How the Diaspora covered MarleyMonday, April 12, 2021
BY HOWARD CAMPBELL
The Jamaica Observer's Entertainment Desk presents the eighth in a series titled Bob Marley — The Last 40 Days to commemorate the 40th anniversary of his passing.
BEING entertainment editor of the New York Institute of Technology's newspaper, Jamaican Clinton Lindsay covered several major events in New York City during the late 1970s and early 1980s.
He attended the September 19-20 Bob Marley/The Commodores concerts at Madison Square Garden.
On September 21, Marley collapsed while preparing for a friendly football match in Central Park. Doctors diagnosed him with terminal cancer.
“As the entertainment editor of my school newspaper Scope, I got the news by the next day. Additionally, one of my schoolmates had an aunt who was a nurse at Sloan Kettering Hospital in Manhattan...he told me it was all excitement for staff and management to know Bob Marley checked in there. The news was treated with great concern in the community. It made headlines on all media, local and mainstream,” Lindsay told the Jamaica Observer.
Marley was a champion in New York City's massive West Indian community which had a growing media network in the 1970s.
Jamaican disc jockeys like Jeff Barnes, Gil Bailey and Ken Williams played Marley's music at a time when it was shown little love on mainstream airwaves.
Community newspapers also followed his exploits. Mystery around Marley's illness was the biggest news to date.
“My schoolmate kept me posted on Bob's situation...I remember the Monday morning when he came into the lounge with his head hang down. 'Bad news', he said, 'The doctors have given Bob nine months to live, the cancer had spread too far'. We were all in shock, I did not write about it until it became public knowledge, I guess I was in denial, didn't want to believe such a thing,” Lindsay recalled.
The doctors actually gave the reggae star less than one month to live. By September 23, the United States leg of his tour promoting the Uprising album was cancelled as Marley sought treatment.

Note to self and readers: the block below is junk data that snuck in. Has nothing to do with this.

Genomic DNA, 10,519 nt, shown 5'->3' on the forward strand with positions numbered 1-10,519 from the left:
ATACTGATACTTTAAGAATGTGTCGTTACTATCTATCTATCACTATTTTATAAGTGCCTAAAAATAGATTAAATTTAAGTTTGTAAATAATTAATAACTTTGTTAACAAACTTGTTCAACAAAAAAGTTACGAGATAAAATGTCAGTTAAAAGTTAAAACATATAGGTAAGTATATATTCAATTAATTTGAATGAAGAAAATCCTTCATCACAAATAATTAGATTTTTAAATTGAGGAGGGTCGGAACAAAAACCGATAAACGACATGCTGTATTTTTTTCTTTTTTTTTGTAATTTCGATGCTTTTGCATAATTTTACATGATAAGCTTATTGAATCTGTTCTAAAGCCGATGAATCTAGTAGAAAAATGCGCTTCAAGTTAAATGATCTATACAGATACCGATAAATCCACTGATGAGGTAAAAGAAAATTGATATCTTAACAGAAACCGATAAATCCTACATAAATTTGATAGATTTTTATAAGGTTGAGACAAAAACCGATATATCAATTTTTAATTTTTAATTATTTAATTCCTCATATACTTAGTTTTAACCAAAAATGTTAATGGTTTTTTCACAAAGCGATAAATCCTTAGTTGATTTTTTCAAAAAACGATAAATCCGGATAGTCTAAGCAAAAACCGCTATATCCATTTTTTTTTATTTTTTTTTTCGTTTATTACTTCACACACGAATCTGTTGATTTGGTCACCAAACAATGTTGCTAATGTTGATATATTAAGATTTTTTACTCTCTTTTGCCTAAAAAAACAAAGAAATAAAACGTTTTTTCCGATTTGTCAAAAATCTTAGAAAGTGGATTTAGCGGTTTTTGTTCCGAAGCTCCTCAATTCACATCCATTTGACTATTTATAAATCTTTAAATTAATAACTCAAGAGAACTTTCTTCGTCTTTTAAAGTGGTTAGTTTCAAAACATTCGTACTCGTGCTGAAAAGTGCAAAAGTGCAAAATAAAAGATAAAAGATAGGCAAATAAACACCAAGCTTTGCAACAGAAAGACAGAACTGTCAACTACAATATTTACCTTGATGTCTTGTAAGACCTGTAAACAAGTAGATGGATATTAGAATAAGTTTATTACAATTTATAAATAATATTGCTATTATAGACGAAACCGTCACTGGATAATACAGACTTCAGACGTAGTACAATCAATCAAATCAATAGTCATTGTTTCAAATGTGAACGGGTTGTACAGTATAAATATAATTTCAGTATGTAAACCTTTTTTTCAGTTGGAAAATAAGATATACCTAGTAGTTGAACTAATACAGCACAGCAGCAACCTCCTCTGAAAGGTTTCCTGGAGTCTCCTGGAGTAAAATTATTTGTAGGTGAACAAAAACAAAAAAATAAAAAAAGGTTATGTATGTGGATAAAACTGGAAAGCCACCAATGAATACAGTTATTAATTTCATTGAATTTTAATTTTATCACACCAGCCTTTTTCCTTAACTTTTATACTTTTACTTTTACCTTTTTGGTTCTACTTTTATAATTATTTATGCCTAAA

His previous shows in the Big Apple drew large crowds, including six dates at Harlem's famed Apollo Theater in October 1979.
Opening for Lionel Richie and The Commodores, who were massive at the time, was supposed to be a game-changer.
“The Commodores concert was such a big deal for both West Indians and African-Americans, two of their top acts were on the bill. And even though The Commodores were loved by Caribbean nationals, it was just the fact that Bob Marley was the opening act that Caribbean people came out in droves,” said Lindsay. “In the Jamaican community we just talked about 'Bob Marley at Madison Square Garden with The Commodores'. We did not say he was opening for The Commodores...knowing that two years earlier we all packed the same venue to see Kurtis Blow and Stanley Clarke open for him...at both concerts.”
He added that, “The who-is-who of local media was in attendance, top TV news anchors from WCBS, WABC, WNBC, The New York Post, New York Times, New York Daily News, the Village Voice, and from radio stations, big and small.”
Bob Marley spent six months at the West Germany clinic of Dr Josef Issels, but by April 1981 his health had deteriorated. He decided to leave for Jamaica, but died in a Miami hospital on May 11 at age 36.
In 1982, Clinton Lindsay made his debut as a broadcaster on WHBI (later WNWK 105.9 FM). He became a force in New York radio and remains one of the best-known disc jockeys in Diaspora broadcasting.
Based in South Florida, he operates the Foundation Radio Network.
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